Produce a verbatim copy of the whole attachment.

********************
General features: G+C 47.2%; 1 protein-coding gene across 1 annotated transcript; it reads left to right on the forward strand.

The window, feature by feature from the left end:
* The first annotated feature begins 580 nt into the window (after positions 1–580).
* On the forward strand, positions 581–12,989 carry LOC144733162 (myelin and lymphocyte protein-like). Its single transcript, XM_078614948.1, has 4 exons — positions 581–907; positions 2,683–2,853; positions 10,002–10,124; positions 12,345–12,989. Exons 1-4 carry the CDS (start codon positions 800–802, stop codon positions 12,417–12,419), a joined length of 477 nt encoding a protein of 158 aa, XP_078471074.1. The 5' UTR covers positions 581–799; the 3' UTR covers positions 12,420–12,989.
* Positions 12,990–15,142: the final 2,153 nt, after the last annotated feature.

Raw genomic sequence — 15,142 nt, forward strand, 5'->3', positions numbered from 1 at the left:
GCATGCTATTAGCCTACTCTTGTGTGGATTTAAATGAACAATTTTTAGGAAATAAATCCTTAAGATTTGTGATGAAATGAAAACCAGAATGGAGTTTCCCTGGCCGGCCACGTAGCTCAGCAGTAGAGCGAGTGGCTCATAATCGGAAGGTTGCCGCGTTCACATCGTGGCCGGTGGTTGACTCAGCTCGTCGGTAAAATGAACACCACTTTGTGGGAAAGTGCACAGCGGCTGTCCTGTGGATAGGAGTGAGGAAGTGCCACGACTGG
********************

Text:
General features: G+C 47.2%; 1 protein-coding gene across 1 annotated transcript; it reads left to right on the forward strand.

The window, feature by feature from the left end:
* The first annotated feature begins 580 nt into the window (after positions 1–580).
* On the forward strand, positions 581–12,989 carry LOC144733162 (myelin and lymphocyte protein-like). Its single transcript, XM_078614948.1, has 4 exons — positions 581–907; positions 2,683–2,853; positions 10,002–10,124; positions 12,345–12,989. Exons 1-4 carry the CDS (start codon positions 800–802, stop codon positions 12,417–12,419), a joined length of 477 nt encoding a protein of 158 aa, XP_078471074.1. The 5' UTR covers positions 581–799; the 3' UTR covers positions 12,420–12,989.
* Positions 12,990–15,142: the final 2,153 nt, after the last annotated feature.

Raw genomic sequence — 15,142 nt, forward strand, 5'->3', positions numbered from 1 at the left:
GCATGCTATTAGCCTACTCTTGTGTGGATTTAAATGAACAATTTTTAGGAAATAAATCCTTAAGATTTGTGATGAAATGAAAACCAGAATGGAGTTTCCCTGGCCGGCCACGTAGCTCAGCAGTAGAGCGAGTGGCTCATAATCGGAAGGTTGCCGCGTTCACATCGTGGCCGGTGGTTGACTCAGCTCGTCGGTAAAATGAACACCACTTTGTGGGAAAGTGCACAGCGGCTGTCCTGTGGATAGGAGTGAGGAAGTGCCACGACTGG